Friday, February 26, 2010

Cracker-Bread Puffy Things (Part Three: All is Revealed)

So, imagine this...

Each guest sits down to dinner, and there's a strange bready thing in a bowl for each person.

The guests look a bit apprehensive. What is it?
Alien egg?
Bread and water for dinner?
An upcoming practical joke?
You invite them to tap it with a fork to crack it open.

Tap, tap...crack crack.


A bit of green peeks out.
This is certainly strange.
But not so frightening.

Guest poke, prod and crack.
There appear to be lettuce inside the bread.

Crack crack crunch...
It looks like someone stuffed a salad inside this bread.

The bread is so cracker-thin and fragile that it shatters,
and the lettuce comes spilling out.

Salad dressing, anyone?

As everyone eats, they wonder how you did it.
Because, obviously, you can't bake lettuce inside bread.
Or can you?
But it's all one piece, and impossibly fragile.

So how did you do it, kitchen magician?

Simple.

Turn the bread over. The flat side is the bottom.
Moisten a small circle on the bottom of the bread, about the side of a quarter.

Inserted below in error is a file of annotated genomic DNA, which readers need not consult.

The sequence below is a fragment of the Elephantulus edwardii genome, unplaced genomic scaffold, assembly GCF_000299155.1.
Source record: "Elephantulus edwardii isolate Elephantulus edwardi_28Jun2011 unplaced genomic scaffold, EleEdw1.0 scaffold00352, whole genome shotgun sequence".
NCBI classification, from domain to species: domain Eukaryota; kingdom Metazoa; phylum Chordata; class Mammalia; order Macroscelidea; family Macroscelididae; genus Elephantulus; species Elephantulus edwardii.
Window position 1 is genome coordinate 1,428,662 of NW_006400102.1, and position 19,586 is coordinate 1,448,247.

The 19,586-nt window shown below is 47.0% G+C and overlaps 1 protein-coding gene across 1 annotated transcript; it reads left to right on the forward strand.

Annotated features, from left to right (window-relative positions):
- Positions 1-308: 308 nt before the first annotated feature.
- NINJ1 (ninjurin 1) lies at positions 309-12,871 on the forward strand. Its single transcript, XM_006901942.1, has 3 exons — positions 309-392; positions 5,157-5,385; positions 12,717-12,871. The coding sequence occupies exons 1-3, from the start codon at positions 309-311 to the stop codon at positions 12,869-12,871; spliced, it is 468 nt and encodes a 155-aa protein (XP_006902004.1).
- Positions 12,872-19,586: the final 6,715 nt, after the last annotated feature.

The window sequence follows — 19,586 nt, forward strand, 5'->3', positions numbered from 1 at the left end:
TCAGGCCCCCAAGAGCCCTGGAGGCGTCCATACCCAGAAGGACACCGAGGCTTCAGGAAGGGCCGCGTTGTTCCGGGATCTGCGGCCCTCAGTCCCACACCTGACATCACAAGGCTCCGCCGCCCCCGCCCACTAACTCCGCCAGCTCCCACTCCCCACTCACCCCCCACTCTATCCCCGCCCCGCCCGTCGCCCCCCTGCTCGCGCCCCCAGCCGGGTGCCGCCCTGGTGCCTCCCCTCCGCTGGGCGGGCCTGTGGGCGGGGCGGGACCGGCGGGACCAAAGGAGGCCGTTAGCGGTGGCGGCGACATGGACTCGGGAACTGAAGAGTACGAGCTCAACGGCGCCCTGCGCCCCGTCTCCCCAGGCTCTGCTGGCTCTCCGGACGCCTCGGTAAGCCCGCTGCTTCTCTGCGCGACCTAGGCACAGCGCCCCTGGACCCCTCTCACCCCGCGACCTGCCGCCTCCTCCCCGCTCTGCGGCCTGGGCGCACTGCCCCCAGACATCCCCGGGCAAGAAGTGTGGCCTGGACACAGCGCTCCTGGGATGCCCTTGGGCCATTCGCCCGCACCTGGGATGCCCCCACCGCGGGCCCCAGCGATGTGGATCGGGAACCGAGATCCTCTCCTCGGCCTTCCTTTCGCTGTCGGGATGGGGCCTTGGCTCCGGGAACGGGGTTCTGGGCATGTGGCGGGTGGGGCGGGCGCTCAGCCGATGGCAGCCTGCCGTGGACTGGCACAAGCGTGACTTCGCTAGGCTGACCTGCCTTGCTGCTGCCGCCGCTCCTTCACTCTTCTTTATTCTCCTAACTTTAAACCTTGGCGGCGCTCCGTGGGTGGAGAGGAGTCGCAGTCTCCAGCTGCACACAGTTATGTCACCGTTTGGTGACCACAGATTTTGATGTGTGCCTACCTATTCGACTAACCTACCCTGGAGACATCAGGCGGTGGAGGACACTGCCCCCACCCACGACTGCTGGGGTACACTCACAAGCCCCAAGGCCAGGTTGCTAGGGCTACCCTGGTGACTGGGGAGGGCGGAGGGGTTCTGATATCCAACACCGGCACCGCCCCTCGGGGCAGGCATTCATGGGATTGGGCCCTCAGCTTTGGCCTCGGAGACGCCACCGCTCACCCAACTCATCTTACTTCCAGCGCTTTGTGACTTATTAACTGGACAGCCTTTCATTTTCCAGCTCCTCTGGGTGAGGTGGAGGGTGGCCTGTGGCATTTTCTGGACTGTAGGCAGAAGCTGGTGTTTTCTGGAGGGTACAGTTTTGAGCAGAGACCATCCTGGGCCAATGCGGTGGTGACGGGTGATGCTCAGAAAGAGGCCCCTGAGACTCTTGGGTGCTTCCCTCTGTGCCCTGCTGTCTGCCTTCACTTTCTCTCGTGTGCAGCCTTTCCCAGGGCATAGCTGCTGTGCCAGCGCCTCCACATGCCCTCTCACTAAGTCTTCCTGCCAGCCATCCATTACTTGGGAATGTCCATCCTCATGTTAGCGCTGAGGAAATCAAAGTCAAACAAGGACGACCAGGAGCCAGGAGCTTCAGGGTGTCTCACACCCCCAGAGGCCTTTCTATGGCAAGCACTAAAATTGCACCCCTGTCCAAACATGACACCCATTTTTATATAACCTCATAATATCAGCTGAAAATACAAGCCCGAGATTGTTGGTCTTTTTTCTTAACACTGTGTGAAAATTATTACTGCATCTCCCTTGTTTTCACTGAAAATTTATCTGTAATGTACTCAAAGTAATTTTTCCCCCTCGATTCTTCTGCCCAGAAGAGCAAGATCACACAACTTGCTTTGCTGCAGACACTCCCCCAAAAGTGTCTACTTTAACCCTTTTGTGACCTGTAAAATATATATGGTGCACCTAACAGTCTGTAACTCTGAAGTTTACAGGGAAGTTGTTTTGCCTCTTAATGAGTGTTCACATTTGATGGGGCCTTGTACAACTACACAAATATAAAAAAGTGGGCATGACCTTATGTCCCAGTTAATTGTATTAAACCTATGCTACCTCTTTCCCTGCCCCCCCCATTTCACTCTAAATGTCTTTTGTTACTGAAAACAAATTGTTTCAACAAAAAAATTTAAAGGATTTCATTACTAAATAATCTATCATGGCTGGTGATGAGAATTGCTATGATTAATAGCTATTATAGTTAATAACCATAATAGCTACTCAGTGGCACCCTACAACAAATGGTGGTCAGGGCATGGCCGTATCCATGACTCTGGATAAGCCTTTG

Let it sit for a few seconds, the take a small, sharp, pointy knife and poke a hole.
The moistening lets you crack that hole without the whole thing shattering.
But it's good to make extras. Accidents happen.

Now it's time to fill the balloon.
It's best to do the filling right before serving.
No matter how dry your lettuce is, it will start making the bread less crisp the longer it sits.
Gently stuff lettuce into the hole.
Small pieces are good, and soft lettuce is better than something like iceberg.
Fill the ball until the lettuce it's full.
It's kind of cool if the lettuce springs up a bit when the ball is cracked open, but you can compact a lot of lettuce into one of these, so keep the serving size in mind as well.

Since the ball is so fragile, it will crack apart as people eat, so they probably will never notice the hole in the bottom, particularly if you save the bits you break out and put them at the bottom of the bowl. If all the pieces seem to be there, no one will know when the break occurred.

And when they ask how you did it, just tell them that it's all magic.

And if you missed it, the recipe is here, and troubleshooting tips are here.

1 comment:

Kerosena said...

This is so freakin' cool!

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